This week (March 2 to 8) is officially Endometriosis Week and, in fact, the whole month is Endometriosis Awareness Month. Our CEO Julianne has this condition – more on that next week.
What is endometriosis?
Endometriosis is the name given to a condition where cells like the ones in the lining of the womb (uterus) are found elsewhere in the body. These cells behave like those in the womb, and each month they also react in the same way, building up and then breaking down and bleeding. However, unlike the cells in the womb that leave the body as a period, the blood from these cells has no way of escape. This causes terrible pain and discomfort.
It is a chronic and debilitating condition that also causes painful or heavy periods. It may also lead to many other health problems.
Endometriosis can affect all women or girls of a childbearing age, regardless of race or ethnicity.
How many women or girls are affected by it?
According to Endometriosis UK:
- One in ten women of reproductive age in the UK suffer from endometriosis.
- 10% of women worldwide have it – that’s 176 million worldwide.
- The prevalence of endometriosis in women with infertility can be as high as 30–50%.
- It’s the second most common gynaecological condition (after fibroids) in the UK.
- Endometriosis affects a similar number of women as diabetes.
- On average it takes 7.5 years from onset of symptoms to get a diagnosis.
- Endometriosis costs the UK economy £8.2bn a year in treatment, loss of work and healthcare costs.
- The cause of endometriosis is unknown and there is no definite cure.
How do you know if you have endometriosis?
Symptoms may vary, from woman to woman, and some may experience no symptoms at all, which is why it can take so long for women to be diagnosed.
When it happens to some young girls prior to their periods starting, they may be told that it is just growing pains, normal teenage cramps. One story on the Endometriosis UK website tells Alice’s story as a young girl starting to have symptoms at the age of 12. However, she was not diagnosed until she had a laparoscopy.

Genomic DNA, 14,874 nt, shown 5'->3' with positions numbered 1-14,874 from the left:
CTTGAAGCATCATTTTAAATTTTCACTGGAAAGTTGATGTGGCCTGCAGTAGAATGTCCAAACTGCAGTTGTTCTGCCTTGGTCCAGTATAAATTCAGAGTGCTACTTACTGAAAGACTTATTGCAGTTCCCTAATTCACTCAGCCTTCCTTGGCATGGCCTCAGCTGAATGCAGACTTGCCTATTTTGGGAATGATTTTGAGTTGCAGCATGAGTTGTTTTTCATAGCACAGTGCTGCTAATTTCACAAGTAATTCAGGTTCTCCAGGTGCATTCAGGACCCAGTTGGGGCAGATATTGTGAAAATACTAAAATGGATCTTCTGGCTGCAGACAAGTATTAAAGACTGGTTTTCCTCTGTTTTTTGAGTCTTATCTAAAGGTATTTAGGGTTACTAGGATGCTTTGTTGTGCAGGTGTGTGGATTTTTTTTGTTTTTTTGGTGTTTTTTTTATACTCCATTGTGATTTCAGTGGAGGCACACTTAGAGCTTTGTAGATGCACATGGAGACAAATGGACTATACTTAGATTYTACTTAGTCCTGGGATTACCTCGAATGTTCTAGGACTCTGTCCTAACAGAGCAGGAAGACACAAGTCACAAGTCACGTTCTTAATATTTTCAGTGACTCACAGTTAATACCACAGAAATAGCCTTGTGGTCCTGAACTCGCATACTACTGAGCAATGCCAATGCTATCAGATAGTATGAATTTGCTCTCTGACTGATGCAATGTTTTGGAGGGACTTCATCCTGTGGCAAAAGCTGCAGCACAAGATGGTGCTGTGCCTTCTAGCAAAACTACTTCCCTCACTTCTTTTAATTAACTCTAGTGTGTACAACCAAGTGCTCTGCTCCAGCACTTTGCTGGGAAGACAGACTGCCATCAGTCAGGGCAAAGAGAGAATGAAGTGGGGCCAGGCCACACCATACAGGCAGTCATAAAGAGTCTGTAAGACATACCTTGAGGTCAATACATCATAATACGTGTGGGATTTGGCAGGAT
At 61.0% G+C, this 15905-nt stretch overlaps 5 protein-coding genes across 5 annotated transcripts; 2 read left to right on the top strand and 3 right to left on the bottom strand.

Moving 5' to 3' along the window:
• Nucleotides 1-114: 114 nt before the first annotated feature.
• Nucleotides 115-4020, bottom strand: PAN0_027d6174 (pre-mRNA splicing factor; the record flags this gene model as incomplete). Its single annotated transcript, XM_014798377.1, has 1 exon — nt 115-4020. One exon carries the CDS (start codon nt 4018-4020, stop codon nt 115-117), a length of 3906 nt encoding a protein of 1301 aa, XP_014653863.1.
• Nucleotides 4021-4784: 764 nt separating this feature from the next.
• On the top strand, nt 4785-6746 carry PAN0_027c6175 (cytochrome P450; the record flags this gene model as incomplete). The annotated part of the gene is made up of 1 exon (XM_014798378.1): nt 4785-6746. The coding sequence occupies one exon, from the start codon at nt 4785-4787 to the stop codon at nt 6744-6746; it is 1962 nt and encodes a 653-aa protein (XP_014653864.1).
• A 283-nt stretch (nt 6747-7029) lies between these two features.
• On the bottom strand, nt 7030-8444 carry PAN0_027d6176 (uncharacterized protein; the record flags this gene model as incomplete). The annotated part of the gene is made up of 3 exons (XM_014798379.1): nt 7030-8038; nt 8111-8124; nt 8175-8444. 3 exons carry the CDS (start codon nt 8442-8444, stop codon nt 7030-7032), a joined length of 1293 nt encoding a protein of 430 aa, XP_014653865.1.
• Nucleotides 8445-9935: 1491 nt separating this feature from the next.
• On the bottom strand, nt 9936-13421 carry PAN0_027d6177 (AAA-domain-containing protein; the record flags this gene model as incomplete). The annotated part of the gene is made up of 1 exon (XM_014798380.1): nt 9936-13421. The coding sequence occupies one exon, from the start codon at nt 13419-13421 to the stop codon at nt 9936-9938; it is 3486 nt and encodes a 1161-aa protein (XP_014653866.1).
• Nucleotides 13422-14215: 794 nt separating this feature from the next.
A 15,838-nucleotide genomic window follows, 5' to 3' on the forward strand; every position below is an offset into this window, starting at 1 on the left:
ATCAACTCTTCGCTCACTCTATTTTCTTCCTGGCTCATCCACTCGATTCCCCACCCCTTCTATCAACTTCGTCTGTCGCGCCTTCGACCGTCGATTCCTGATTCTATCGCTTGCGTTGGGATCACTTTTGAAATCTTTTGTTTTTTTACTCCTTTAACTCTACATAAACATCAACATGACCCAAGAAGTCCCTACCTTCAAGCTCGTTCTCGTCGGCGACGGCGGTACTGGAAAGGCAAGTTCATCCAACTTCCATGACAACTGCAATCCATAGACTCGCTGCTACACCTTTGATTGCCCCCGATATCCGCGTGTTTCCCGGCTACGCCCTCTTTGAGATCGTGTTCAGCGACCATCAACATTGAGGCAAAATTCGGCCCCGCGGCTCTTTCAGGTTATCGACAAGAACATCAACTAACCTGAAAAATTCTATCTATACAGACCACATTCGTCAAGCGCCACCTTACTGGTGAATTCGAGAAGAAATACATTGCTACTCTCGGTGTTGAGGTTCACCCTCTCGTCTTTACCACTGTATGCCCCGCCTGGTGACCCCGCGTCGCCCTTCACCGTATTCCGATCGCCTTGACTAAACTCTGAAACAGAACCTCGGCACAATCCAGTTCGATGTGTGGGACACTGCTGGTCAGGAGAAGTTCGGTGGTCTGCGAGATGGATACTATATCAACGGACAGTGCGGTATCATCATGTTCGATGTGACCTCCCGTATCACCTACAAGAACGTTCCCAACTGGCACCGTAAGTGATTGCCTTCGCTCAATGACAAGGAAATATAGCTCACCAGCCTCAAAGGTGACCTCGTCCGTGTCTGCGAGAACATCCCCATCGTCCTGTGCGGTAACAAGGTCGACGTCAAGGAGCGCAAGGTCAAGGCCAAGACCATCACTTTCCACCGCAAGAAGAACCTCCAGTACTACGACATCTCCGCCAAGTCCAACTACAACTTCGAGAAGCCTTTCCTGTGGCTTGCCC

Typical endometriosis symptoms include:
- painful periods.
- deep pain during sex
- chronic pelvic pain
- painful bowel movements, painful urination and blood in urine
- cyclical or premenstrual symptoms with or without abnormal bleeding
- chronic fatigue
- a family history of endometriosis
- painful caesarean section scar or cyclical lump
- back, legs and chest pain.
How you can support a friend or loved one with endometriosis:
Supporting someone with endometriosis can be hard, and you need to be flexible and understanding. Women probably find it easier to understand, because they can empathise, having suffered period pains themselves. However, the pain cause by endometriosis can be far worse, plus you may feel tired due to the amount of blood loss. Also, endometriosis is unpredictable; one day your friend may feel amazing, and the next, not even feel capable of going out of the house. If you find that unreliable, imagine how frustrating that is for your friend, who can never rely on how their body is going to feel from day to day. They need to know that your friendship or love is unconditional.
A few tips to help support a friend or loved one:
- Knowledge is power – do your own research about the condition.
- Tell them you’re always willing to listen, or talk – whichever they prefer
- Go with them to doctors’ appointments – even just to take notes, because when pain takes over, you often can’t concentrate on what is being said.
- If they feel they need the support of others – help them find a support group.
- Each person struggling with chronic pain establishes their own ways of coping. Ask or take note of how your loved one deals with this on a daily basis and ensure that you help rather than hinder.
- Show you care. If they take hot baths a lot, get them a bath bomb or relaxing soak that they like; offer to reheat their heating pad or bring them a cup of tea. Find little ways to take their mind off the pain, like watching a movie or listening to music
- It’s also important to recognize if your loved one prefers space or alone time in these moments. Don’t take it personally if they do; give them alone time.
For more information visit https://endometriosis-uk.org